The Ecole Normale Superieure, one of France's most prestigious grandes écoles , is in turmoil after about 15 senior academics resigned as a protest against the school's director.
The resignations, all in humanities departments, include departmental and library heads and directors of studies. Most staff and students support the action against the management of Monique Canto-Sperber.
The appointment of Ms Canto-Sperber, a philosopher, in November 2005 was controversial from the outset. A committee set up to advise Jacques Chirac, the French President, on the appointment opposed her nomination.
The dissenting departmental directors said they resigned to express their "profound disagreement with the management methods of Ms Canto-Sperber", who had "repeatedly carried out personal initiatives and decisions... without preliminary consultation and often without any profound knowledge of the issues". They could no longer work "in a climate of trust", they said.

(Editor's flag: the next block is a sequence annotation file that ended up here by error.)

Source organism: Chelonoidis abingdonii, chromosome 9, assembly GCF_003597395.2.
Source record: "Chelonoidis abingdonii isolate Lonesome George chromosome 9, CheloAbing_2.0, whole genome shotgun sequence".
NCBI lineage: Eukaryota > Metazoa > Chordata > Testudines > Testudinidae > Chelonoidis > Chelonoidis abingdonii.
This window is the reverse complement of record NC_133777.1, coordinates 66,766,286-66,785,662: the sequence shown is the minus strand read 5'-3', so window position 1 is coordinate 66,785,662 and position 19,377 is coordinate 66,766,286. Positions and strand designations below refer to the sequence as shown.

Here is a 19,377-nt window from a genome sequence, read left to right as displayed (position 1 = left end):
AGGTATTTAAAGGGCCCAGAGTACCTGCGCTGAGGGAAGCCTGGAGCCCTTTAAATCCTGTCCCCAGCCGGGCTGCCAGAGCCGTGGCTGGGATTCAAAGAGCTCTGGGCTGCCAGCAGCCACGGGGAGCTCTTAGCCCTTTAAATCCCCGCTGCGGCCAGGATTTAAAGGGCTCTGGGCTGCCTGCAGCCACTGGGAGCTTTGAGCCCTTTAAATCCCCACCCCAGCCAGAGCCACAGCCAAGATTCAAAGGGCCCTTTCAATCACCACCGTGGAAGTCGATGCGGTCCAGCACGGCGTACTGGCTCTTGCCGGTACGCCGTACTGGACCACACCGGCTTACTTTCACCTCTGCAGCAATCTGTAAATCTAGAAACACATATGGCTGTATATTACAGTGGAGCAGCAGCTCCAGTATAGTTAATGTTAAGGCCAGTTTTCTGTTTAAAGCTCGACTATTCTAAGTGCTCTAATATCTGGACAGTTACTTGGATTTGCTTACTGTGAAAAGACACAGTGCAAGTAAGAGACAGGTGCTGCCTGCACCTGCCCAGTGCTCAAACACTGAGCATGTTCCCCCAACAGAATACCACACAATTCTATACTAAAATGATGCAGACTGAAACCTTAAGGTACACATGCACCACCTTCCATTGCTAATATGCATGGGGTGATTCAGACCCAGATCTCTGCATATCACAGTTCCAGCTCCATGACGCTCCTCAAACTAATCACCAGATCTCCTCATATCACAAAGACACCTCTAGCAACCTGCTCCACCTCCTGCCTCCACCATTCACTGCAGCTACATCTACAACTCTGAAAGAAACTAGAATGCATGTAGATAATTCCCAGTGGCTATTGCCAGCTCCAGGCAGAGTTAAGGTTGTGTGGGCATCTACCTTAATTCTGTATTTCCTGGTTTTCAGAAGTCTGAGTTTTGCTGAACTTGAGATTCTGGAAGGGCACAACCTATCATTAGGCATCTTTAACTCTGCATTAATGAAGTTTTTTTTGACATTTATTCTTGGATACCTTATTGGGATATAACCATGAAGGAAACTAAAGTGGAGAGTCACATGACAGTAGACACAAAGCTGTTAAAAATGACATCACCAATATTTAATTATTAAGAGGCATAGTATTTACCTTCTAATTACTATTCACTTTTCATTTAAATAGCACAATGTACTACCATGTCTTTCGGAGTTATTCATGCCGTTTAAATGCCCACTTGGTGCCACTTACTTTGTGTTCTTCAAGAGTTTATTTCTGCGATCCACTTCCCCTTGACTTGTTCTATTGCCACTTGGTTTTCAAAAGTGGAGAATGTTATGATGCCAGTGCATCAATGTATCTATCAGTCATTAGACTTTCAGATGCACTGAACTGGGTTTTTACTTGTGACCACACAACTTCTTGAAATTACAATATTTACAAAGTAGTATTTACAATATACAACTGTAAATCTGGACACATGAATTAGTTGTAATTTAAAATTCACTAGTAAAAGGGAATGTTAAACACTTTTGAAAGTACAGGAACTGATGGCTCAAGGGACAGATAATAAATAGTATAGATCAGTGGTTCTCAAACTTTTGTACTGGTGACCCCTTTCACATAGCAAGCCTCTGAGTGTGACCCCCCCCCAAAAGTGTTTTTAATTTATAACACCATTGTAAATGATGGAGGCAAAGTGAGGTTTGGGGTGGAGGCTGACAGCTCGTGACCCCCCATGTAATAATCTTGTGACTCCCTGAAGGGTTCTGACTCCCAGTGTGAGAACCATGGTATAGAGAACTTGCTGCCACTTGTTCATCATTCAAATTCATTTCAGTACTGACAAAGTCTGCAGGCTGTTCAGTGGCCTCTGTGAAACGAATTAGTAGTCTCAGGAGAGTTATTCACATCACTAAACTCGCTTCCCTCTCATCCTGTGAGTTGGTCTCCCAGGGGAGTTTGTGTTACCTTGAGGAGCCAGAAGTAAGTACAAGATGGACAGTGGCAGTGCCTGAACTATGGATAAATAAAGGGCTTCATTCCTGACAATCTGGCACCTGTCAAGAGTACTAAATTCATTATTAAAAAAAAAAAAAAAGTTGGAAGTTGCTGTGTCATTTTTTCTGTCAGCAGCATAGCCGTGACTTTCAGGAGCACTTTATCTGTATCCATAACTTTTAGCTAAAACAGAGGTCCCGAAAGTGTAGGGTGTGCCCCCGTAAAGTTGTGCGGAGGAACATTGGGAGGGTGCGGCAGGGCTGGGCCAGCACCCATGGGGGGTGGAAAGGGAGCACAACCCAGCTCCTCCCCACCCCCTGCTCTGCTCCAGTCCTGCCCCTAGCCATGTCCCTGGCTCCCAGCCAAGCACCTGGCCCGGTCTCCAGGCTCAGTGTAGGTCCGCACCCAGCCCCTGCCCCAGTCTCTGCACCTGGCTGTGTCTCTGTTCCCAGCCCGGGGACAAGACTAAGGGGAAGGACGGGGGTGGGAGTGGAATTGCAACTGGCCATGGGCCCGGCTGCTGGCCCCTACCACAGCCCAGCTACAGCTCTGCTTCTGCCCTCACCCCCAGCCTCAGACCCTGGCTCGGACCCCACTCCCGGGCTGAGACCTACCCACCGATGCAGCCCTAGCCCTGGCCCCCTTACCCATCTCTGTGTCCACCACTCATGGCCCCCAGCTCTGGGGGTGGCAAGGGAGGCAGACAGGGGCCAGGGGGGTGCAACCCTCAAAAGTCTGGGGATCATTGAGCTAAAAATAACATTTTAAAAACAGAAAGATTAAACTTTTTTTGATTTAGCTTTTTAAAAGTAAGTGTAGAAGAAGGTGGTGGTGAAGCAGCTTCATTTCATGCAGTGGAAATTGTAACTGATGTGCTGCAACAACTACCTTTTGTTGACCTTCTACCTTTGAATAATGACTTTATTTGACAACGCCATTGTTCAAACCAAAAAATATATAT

Accusations and grievances include excessive secrecy and lack of consultation, which were compounded by Ms Canto-Sperber's recent decision to raise library charges "against the advice of the committee appointed to examine the question" and her "unexpected and brutal repudiation" of colleagues during a meeting at the Education Ministry.
In November, a general meeting of staff overwhelmingly passed motions to cancel some decisions by the governing board, including the library charges; to support those who had resigned; and to express distrust of Ms Canto-Sperber.
Ms Canto-Sperber's office declined an invitation to comment. The directors'
resignations were still "on the table, neither withdrawn nor accepted", according to a notice on the school's weblog.